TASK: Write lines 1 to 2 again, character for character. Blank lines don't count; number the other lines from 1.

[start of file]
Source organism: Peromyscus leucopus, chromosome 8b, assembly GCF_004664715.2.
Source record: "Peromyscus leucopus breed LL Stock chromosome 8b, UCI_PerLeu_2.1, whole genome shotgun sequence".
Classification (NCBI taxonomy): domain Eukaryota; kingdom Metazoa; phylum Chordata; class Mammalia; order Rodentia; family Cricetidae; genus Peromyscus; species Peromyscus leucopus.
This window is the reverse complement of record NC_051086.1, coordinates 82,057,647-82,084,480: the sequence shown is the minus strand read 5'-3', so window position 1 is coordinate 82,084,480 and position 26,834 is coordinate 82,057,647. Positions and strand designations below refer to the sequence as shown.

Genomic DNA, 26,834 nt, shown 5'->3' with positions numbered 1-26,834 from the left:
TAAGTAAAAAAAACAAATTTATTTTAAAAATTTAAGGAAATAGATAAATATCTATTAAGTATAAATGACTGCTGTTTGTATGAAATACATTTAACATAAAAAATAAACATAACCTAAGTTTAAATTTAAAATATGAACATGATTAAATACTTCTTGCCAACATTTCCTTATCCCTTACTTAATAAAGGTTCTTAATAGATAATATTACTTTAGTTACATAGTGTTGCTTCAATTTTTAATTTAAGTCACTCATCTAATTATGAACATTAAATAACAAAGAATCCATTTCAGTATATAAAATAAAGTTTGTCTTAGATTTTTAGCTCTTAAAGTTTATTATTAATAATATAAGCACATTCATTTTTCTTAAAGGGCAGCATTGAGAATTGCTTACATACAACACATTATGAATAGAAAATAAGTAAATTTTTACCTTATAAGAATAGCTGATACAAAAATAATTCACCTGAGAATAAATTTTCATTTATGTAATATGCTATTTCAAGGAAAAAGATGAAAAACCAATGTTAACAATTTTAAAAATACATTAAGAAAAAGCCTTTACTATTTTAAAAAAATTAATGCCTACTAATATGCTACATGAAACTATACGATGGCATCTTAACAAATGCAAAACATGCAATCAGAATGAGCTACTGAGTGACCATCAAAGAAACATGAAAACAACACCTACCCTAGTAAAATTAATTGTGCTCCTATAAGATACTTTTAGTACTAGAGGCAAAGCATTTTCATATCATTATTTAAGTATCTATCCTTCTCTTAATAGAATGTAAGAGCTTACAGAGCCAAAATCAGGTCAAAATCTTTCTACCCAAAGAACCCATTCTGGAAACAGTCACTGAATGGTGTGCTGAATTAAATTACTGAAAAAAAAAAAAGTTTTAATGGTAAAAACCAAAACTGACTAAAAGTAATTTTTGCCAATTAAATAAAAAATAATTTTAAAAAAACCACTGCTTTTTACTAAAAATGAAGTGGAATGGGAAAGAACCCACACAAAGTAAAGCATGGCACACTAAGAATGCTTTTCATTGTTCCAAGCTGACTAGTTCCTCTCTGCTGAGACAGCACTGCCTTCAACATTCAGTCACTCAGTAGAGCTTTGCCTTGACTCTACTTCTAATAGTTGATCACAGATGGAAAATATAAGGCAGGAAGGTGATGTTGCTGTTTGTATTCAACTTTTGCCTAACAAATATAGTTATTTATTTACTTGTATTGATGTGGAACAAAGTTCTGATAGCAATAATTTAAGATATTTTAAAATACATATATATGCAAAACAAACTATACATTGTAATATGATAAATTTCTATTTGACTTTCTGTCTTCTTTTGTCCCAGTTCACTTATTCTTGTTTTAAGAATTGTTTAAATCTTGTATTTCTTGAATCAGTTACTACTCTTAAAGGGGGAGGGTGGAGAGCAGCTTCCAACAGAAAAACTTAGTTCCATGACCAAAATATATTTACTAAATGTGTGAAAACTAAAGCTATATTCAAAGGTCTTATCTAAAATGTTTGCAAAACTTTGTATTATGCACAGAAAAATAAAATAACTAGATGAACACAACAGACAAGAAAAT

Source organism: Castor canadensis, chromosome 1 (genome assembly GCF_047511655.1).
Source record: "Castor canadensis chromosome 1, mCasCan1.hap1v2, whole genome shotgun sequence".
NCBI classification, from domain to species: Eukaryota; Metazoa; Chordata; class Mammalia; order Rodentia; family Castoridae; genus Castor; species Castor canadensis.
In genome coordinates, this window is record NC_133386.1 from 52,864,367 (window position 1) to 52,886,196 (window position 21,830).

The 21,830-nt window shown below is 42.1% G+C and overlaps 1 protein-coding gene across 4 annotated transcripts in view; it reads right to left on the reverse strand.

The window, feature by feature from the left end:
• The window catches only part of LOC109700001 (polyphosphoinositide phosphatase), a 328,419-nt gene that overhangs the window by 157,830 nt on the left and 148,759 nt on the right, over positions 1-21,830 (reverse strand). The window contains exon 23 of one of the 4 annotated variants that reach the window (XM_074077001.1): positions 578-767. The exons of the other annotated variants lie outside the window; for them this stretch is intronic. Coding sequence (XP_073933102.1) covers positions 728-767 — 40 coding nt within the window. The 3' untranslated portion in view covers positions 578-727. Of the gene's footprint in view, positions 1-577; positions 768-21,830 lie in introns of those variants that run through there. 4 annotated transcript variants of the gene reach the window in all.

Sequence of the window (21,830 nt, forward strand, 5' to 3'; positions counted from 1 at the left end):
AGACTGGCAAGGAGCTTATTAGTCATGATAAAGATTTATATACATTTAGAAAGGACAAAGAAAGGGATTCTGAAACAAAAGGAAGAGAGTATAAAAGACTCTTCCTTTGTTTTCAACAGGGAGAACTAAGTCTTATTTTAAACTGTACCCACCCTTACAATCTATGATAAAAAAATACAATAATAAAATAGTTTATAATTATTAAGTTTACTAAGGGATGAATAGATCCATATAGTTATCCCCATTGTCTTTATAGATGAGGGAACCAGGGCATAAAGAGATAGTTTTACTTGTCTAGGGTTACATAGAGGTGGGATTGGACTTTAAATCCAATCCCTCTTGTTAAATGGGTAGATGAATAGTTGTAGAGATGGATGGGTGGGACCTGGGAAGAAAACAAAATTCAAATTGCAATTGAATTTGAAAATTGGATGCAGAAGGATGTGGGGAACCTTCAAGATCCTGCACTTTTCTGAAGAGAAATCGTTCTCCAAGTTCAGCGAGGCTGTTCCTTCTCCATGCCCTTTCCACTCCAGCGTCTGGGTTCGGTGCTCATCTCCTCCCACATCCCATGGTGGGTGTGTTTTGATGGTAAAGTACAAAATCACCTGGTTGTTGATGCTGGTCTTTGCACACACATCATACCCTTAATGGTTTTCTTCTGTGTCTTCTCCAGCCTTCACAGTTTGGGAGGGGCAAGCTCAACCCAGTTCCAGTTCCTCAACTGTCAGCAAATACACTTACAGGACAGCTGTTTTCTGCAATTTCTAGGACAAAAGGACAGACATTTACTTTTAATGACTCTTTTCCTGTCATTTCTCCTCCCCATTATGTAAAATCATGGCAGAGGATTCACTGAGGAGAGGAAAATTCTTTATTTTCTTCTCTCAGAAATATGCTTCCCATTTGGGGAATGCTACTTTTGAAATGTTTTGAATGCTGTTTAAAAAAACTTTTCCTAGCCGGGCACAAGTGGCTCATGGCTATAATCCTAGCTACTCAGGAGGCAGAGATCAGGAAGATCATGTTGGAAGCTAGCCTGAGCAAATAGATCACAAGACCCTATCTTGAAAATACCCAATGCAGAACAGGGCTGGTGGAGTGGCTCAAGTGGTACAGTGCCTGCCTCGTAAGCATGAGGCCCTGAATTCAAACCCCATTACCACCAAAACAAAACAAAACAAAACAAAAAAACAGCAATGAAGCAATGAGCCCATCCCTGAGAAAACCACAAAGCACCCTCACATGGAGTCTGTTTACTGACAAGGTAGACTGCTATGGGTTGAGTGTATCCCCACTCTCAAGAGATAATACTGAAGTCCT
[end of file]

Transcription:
Source organism: Peromyscus leucopus, chromosome 8b, assembly GCF_004664715.2.
Source record: "Peromyscus leucopus breed LL Stock chromosome 8b, UCI_PerLeu_2.1, whole genome shotgun sequence".